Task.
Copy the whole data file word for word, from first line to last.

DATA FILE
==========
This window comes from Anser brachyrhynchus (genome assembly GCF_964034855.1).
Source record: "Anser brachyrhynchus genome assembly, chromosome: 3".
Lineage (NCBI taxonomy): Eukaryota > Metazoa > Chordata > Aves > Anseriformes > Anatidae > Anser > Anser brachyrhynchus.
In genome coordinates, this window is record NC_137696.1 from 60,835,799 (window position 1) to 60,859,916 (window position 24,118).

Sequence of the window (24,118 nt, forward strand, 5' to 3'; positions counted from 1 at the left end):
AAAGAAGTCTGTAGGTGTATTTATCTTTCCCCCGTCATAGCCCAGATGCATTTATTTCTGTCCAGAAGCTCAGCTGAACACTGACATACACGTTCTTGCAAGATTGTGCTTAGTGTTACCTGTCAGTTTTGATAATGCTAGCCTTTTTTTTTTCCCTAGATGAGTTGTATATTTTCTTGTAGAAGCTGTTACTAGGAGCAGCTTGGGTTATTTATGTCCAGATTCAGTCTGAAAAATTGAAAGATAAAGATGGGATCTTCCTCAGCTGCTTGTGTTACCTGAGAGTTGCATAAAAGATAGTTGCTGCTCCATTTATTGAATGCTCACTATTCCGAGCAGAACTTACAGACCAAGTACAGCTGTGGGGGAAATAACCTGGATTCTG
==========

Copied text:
This window comes from Anser brachyrhynchus (genome assembly GCF_964034855.1).
Source record: "Anser brachyrhynchus genome assembly, chromosome: 3".
Lineage (NCBI taxonomy): Eukaryota > Metazoa > Chordata > Aves > Anseriformes > Anatidae > Anser > Anser brachyrhynchus.
In genome coordinates, this window is record NC_137696.1 from 60,835,799 (window position 1) to 60,859,916 (window position 24,118).

Sequence of the window (24,118 nt, forward strand, 5' to 3'; positions counted from 1 at the left end):
AAAGAAGTCTGTAGGTGTATTTATCTTTCCCCCGTCATAGCCCAGATGCATTTATTTCTGTCCAGAAGCTCAGCTGAACACTGACATACACGTTCTTGCAAGATTGTGCTTAGTGTTACCTGTCAGTTTTGATAATGCTAGCCTTTTTTTTTTCCCTAGATGAGTTGTATATTTTCTTGTAGAAGCTGTTACTAGGAGCAGCTTGGGTTATTTATGTCCAGATTCAGTCTGAAAAATTGAAAGATAAAGATGGGATCTTCCTCAGCTGCTTGTGTTACCTGAGAGTTGCATAAAAGATAGTTGCTGCTCCATTTATTGAATGCTCACTATTCCGAGCAGAACTTACAGACCAAGTACAGCTGTGGGGGAAATAACCTGGATTCTG